When we first tapped Samantha Johnston for Colorado Creatives, our regular series profiling the region's top cultural workers, in 2016, the then-new leader of the Colorado Photographic Arts Center had inherited an institution in search of a permanent home. Her goal of building CPAC into a nationally recognized organization was just beginning, cramped by a temporary space at Ironton Studios and the need to first find needed funding. A year later, when Johnston moved CPAC into its current, roomier Bannock Street space, her mission to expand found roots.
In the present, Johnston and CPAC are doing a smashing job guiding and organizing Denver’s biennial Month of Photography 2021 for the first time after taking the reins from event founder Mark Sink, and CPAC itself has grown exponentially. Learn more as Johnston tackles the CC questionnaire in redux.
Westword: How has your mission at CPAC changed since you first answered the CC questionnaire in 2016?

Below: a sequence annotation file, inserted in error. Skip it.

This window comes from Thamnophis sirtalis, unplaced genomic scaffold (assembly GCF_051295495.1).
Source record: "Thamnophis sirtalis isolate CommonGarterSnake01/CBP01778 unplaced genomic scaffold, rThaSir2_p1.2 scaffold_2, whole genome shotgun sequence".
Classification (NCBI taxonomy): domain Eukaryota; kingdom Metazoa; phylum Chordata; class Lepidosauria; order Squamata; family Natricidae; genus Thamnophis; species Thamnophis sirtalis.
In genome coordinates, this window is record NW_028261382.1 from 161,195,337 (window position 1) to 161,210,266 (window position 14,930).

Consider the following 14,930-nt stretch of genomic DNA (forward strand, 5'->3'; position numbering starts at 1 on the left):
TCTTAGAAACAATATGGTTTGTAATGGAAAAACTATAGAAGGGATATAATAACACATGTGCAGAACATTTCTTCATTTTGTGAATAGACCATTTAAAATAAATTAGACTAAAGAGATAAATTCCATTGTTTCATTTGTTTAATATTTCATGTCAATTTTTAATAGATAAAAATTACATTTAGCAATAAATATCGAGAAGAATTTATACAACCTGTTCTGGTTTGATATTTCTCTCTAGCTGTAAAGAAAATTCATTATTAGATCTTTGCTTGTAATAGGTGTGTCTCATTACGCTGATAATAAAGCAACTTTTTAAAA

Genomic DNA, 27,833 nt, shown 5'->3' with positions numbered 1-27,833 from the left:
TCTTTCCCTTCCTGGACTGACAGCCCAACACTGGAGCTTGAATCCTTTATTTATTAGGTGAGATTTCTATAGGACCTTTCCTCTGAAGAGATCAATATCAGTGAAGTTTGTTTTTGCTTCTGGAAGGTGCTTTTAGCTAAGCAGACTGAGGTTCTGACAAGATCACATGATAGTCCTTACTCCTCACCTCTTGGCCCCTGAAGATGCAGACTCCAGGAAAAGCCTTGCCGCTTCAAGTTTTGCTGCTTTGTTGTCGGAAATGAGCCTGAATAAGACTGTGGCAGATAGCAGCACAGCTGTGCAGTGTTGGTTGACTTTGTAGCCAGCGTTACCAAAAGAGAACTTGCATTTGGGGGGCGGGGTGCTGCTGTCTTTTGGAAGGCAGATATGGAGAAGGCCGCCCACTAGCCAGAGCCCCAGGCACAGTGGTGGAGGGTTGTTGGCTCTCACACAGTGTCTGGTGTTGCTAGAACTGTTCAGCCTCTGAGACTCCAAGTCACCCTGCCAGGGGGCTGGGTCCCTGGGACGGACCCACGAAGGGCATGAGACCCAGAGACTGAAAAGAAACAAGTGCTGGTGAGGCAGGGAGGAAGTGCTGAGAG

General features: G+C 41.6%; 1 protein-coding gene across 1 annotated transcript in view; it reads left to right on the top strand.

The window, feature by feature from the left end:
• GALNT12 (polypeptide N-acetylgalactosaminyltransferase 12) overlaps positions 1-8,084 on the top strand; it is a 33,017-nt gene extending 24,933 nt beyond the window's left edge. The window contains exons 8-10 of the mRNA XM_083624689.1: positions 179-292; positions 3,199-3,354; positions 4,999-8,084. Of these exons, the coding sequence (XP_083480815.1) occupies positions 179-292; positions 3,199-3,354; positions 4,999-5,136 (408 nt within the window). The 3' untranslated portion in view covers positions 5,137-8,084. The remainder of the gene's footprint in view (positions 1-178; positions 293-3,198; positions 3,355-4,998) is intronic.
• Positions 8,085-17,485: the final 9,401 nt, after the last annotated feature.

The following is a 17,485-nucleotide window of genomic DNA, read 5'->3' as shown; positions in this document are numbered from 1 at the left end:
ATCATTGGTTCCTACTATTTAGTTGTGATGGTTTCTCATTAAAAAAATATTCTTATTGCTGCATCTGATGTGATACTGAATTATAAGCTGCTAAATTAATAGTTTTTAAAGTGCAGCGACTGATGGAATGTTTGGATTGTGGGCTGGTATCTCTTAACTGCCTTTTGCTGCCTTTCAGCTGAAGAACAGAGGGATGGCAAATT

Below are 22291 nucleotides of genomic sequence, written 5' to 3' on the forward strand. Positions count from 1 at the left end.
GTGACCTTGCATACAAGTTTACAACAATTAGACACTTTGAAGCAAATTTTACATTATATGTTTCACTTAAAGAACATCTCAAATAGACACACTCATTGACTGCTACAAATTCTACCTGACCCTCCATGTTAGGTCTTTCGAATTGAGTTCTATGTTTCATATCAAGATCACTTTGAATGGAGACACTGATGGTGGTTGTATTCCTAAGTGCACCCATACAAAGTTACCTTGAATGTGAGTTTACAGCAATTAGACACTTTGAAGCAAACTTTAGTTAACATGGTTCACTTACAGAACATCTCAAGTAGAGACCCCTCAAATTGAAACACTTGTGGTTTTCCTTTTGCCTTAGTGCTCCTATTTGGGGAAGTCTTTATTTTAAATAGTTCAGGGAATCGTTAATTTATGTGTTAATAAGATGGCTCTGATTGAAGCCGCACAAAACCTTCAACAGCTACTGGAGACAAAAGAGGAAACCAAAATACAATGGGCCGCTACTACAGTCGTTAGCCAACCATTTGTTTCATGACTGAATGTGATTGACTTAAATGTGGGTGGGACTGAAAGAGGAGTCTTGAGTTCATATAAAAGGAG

Samantha Johnston: Our mission has not changed, but CPAC has had a lot of growth, including a move to the Golden Triangle neighborhood in 2017. I have worked to balance change over the last few years while honoring the long history of CPAC. Our exhibition program has expanded to include more shows during Month of Photography festivals, and I have worked to exhibit a wide range of early- to mid-career artists and underrepresented voices. We have grown our education programming as well, offering teen programming in the summer and adult continuing-education programs throughout the year.
I am really proud of launching our Veterans Workshop Series in 2017, which provides five months of free photography education for Colorado-based U.S. military veterans. To date, 35 local veterans have completed the program, and many are now exhibiting and publishing their work for the first time, which is creating new opportunities for them and introducing fresh perspectives into Denver’s broader arts community. And as you know, we’ve taken on the biennial Month of Photography festival, with the first one under our leadership happening in March.
What's interesting to you right now in the world of photography?